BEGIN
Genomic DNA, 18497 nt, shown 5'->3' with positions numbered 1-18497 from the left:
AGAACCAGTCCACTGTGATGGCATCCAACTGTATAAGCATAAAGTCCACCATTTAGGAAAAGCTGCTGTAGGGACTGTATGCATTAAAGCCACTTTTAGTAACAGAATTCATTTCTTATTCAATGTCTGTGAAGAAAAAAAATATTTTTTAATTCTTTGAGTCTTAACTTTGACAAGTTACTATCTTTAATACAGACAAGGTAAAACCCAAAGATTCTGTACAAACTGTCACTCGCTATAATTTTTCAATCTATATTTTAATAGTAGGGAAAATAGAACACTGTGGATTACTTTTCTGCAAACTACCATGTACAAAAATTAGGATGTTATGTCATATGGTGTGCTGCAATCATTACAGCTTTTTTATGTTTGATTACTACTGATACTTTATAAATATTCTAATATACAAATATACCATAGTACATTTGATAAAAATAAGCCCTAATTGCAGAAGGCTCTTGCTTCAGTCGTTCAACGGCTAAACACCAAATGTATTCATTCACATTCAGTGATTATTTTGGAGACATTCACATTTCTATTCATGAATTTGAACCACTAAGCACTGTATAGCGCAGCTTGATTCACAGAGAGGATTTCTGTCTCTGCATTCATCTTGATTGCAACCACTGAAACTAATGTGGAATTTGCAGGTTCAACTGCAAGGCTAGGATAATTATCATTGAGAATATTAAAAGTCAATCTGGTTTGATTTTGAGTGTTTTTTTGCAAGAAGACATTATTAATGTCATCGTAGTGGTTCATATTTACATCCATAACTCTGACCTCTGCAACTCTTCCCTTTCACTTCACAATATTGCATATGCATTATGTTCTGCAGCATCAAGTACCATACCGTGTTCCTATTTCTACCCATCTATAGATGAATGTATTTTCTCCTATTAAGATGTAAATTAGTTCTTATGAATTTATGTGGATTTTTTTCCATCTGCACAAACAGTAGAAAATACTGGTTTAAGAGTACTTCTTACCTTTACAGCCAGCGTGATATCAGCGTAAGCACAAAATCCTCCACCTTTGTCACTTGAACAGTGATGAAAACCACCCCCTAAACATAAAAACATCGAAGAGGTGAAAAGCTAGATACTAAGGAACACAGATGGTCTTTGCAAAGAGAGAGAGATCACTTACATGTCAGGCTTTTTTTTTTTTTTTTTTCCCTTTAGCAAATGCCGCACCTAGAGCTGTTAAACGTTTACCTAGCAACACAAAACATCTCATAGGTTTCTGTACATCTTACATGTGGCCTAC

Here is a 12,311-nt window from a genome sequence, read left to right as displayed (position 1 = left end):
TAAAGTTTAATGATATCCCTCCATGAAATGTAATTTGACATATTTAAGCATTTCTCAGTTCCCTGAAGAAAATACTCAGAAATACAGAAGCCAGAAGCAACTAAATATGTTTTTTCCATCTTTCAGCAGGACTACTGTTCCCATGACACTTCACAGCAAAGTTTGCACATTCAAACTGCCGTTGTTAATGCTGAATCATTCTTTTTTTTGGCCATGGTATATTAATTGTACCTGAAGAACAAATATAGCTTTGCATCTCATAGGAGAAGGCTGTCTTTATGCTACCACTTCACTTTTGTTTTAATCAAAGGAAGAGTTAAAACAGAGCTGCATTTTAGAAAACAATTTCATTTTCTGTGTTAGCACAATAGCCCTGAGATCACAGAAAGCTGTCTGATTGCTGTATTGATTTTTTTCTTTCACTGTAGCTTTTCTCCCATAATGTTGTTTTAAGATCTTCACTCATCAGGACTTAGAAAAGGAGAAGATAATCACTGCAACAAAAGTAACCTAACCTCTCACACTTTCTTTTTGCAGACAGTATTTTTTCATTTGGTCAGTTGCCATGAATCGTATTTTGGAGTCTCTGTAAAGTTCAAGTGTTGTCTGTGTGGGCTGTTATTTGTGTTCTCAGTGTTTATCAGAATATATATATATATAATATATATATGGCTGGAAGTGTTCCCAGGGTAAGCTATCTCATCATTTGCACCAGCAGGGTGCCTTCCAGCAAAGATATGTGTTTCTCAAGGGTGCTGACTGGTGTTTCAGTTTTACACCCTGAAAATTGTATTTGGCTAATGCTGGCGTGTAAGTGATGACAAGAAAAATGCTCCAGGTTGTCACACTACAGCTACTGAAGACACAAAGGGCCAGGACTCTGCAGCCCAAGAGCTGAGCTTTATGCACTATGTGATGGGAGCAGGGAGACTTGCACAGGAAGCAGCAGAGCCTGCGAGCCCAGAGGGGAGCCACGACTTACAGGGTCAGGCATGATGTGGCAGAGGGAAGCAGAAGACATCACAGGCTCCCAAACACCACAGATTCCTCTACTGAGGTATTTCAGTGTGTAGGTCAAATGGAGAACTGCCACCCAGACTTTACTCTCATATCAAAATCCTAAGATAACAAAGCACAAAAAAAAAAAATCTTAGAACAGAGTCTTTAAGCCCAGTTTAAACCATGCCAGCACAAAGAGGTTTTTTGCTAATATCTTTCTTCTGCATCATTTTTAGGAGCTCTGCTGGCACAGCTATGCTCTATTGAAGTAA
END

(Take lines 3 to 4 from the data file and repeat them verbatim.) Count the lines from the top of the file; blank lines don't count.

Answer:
Here is a 12,311-nt window from a genome sequence, read left to right as displayed (position 1 = left end):
TAAAGTTTAATGATATCCCTCCATGAAATGTAATTTGACATATTTAAGCATTTCTCAGTTCCCTGAAGAAAATACTCAGAAATACAGAAGCCAGAAGCAACTAAATATGTTTTTTCCATCTTTCAGCAGGACTACTGTTCCCATGACACTTCACAGCAAAGTTTGCACATTCAAACTGCCGTTGTTAATGCTGAATCATTCTTTTTTTTGGCCATGGTATATTAATTGTACCTGAAGAACAAATATAGCTTTGCATCTCATAGGAGAAGGCTGTCTTTATGCTACCACTTCACTTTTGTTTTAATCAAAGGAAGAGTTAAAACAGAGCTGCATTTTAGAAAACAATTTCATTTTCTGTGTTAGCACAATAGCCCTGAGATCACAGAAAGCTGTCTGATTGCTGTATTGATTTTTTTCTTTCACTGTAGCTTTTCTCCCATAATGTTGTTTTAAGATCTTCACTCATCAGGACTTAGAAAAGGAGAAGATAATCACTGCAACAAAAGTAACCTAACCTCTCACACTTTCTTTTTGCAGACAGTATTTTTTCATTTGGTCAGTTGCCATGAATCGTATTTTGGAGTCTCTGTAAAGTTCAAGTGTTGTCTGTGTGGGCTGTTATTTGTGTTCTCAGTGTTTATCAGAATATATATATATATAATATATATATGGCTGGAAGTGTTCCCAGGGTAAGCTATCTCATCATTTGCACCAGCAGGGTGCCTTCCAGCAAAGATATGTGTTTCTCAAGGGTGCTGACTGGTGTTTCAGTTTTACACCCTGAAAATTGTATTTGGCTAATGCTGGCGTGTAAGTGATGACAAGAAAAATGCTCCAGGTTGTCACACTACAGCTACTGAAGACACAAAGGGCCAGGACTCTGCAGCCCAAGAGCTGAGCTTTATGCACTATGTGATGGGAGCAGGGAGACTTGCACAGGAAGCAGCAGAGCCTGCGAGCCCAGAGGGGAGCCACGACTTACAGGGTCAGGCATGATGTGGCAGAGGGAAGCAGAAGACATCACAGGCTCCCAAACACCACAGATTCCTCTACTGAGGTATTTCAGTGTGTAGGTCAAATGGAGAACTGCCACCCAGACTTTACTCTCATATCAAAATCCTAAGATAACAAAGCACAAAAAAAAAAAATCTTAGAACAGAGTCTTTAAGCCCAGTTTAAACCATGCCAGCACAAAGAGGTTTTTTGCTAATATCTTTCTTCTGCATCATTTTTAGGAGCTCTGCTGGCACAGCTATGCTCTATTGAAGTAA